It doesn't take very much to take your production from 3-4k/hr, to a snails pace of 1000/hr, when you're stopping to move chairs, refill your bottle, change plugs, change pads, etc etc etc.

You need to work like a Nascar Pit crew!!


Good chemistry was also an invaluable factor, for this night we wanted every variable controlled. We used de-chlorinated & softened water from the truckmounts 120gal holding tank. Before the job we triple checked the water quality and softness level.

Because we where going to be all over the place in different parts of one town, and in a whole different town for one, water quality vary's WILDLY. In one part, the water smells like a straight up gallon of BLEACH!
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#10
ashley, that was an awesome awesome post & many of us need to take note of some of your specifics there. I used parts of that post on this past friday... I pretreated heavier spot issues before getting there with the machines as well. I still have a 2 pass system on just about all my com work - 1 wet with the tan (3m type) pad, then MF on second unit going perpendicular to the first machine trails.

Awesome post Ashley!!

Con
26 yrs in Alberta Canada. 2 truck & full rug plant operation. Cleanco Compact 47 TMs with RXs. Currently a Rock, a CM, & 2 Freedom Trinity, 3 Stepson. GLS20, rotary, 2 brute 17 & 2 breeze 17. 200psi porty. Dehus & dryers. Master tech.
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#11
Great Post Ash..

As Mardee was saying a while back---Keep the machine moving at all times.

Think bigger
Quality means doing it right when no one is looking...

Henry Ford
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#12
(09-28-2014, 01:04 PM)REALCLEAN Wrote:
(09-28-2014, 12:24 PM)Blue Ridge Floor Care Wrote: I didn't see any real valid reason to doubt those production rates. 42,000 sq.ft. of carpet cleaned in roughly 8 hours, but with TWO machines. By my math, that's a hair over 2600 sq ft/hr per machine in open areas. What was surprising to me was that it was done at .26 per sq.ft. That's with a theatre making up more than a third of the total area, and another sizable account with all open area, that's serviced biweekly. Those accounts are few and far between. Hats off for landing them.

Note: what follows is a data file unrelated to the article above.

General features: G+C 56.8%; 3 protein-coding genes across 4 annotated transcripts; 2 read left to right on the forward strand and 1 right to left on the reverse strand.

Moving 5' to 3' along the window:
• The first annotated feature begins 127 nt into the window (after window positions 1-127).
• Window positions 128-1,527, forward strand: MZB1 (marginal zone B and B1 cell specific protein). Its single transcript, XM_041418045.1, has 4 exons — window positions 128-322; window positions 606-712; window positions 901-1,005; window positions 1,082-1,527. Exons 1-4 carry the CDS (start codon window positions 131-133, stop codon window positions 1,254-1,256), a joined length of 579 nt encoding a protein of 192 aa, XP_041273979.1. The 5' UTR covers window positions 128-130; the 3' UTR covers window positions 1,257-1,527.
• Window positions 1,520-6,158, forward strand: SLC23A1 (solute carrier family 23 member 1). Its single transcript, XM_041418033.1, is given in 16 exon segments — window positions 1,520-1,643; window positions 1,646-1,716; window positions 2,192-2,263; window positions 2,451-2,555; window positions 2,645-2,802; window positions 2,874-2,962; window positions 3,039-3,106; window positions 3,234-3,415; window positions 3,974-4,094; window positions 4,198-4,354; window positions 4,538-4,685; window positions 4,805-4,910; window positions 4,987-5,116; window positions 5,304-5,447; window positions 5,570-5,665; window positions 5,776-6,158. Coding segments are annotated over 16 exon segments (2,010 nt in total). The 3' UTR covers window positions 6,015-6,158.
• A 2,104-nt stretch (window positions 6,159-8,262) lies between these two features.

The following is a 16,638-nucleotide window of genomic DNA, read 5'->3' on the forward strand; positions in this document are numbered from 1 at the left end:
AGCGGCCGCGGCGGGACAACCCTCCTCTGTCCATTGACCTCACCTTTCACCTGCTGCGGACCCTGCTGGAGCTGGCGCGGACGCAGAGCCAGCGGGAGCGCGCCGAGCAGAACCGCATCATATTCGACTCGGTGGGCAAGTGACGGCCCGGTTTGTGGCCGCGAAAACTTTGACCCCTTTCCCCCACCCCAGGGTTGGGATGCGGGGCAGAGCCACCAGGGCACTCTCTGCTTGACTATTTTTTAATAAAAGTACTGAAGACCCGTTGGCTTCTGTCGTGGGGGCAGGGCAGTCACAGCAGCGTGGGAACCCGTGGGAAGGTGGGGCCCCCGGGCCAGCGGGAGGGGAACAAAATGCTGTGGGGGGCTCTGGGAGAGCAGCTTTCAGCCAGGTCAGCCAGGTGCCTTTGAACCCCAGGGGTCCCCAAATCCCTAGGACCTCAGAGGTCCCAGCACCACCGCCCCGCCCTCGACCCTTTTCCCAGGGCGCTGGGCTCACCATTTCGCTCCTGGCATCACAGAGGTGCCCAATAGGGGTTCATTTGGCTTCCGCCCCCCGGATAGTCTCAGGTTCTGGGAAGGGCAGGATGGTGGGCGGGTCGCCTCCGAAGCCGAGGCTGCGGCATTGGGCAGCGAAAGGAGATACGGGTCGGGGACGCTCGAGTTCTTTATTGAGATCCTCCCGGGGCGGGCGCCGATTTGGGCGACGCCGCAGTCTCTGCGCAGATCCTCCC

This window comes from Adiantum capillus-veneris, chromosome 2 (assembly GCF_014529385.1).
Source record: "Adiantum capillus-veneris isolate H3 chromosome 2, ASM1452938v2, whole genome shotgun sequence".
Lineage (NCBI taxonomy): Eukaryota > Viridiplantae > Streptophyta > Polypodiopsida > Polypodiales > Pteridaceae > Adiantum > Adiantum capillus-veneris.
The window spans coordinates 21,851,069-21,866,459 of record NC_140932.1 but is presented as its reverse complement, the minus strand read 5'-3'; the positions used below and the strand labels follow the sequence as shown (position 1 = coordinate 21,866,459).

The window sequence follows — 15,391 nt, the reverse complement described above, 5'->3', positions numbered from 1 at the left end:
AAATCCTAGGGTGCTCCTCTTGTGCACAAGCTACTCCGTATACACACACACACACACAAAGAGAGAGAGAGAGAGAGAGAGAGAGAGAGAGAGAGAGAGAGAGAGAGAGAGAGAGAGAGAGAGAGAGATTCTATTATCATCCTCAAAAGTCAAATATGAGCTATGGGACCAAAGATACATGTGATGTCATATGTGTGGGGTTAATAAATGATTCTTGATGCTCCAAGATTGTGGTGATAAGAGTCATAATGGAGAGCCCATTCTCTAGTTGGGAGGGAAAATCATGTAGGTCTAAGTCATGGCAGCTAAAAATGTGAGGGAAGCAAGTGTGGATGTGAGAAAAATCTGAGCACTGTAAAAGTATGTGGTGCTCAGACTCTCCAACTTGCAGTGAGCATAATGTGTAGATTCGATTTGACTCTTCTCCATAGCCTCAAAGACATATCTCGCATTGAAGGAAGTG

$.26 per sq.ft.? WOW!!! That's huge! I've got an annual account that's 75,000 sq.ft. that I'm stoked to be at $.10!

I've got another at 31,000 sq.ft. For. $.12.

Both are higher than the $.08 that we're competitions bids, I just sold myself. I guess I'm not worth that much after all. Lol!

Commercial pricing per sq ft differs greatly depending on your location. When I used to work with my pops back home in a mid sized metro area, he could routinely land fairly large commercial accounts with a $0.15 - $0.20 per sqft bid. That's simply unheard of where I am now in a major metro. For example, I mentioned a couple months ago on this board about a 100k sq ft bid that I was involved in. I did manage to make it to the final round (4 competing companies) because, well I'm a pretty good sales person; but when it came down to pricing, they told me that I was by far the highest bid. Oh yea, I was at $0.08 per sq ft. Its very common for janitorial firms, national vendors, etc. to bid $0.03 - $0.05 per sq ft in my area for large commercial... I see it all of the time.

Kudos to getting over $0.20 per sq foot if you can!padding I'll stick to small commercial and residential, where it's possible to differentiate yourself from another vendor because the large firms don't bid on those jobs.